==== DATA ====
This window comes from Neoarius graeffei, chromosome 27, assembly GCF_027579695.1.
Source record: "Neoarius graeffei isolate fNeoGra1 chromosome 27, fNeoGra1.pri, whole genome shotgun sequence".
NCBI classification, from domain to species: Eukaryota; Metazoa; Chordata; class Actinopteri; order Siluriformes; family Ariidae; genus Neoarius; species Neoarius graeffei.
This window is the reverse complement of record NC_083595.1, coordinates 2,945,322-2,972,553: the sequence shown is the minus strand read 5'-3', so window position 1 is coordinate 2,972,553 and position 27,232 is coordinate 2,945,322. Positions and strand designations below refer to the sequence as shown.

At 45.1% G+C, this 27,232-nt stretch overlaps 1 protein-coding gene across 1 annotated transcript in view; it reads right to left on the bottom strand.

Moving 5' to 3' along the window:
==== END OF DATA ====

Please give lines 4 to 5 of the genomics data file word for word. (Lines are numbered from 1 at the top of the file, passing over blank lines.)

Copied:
This window is the reverse complement of record NC_083595.1, coordinates 2,945,322-2,972,553: the sequence shown is the minus strand read 5'-3', so window position 1 is coordinate 2,972,553 and position 27,232 is coordinate 2,945,322. Positions and strand designations below refer to the sequence as shown.

At 45.1% G+C, this 27,232-nt stretch overlaps 1 protein-coding gene across 1 annotated transcript in view; it reads right to left on the bottom strand.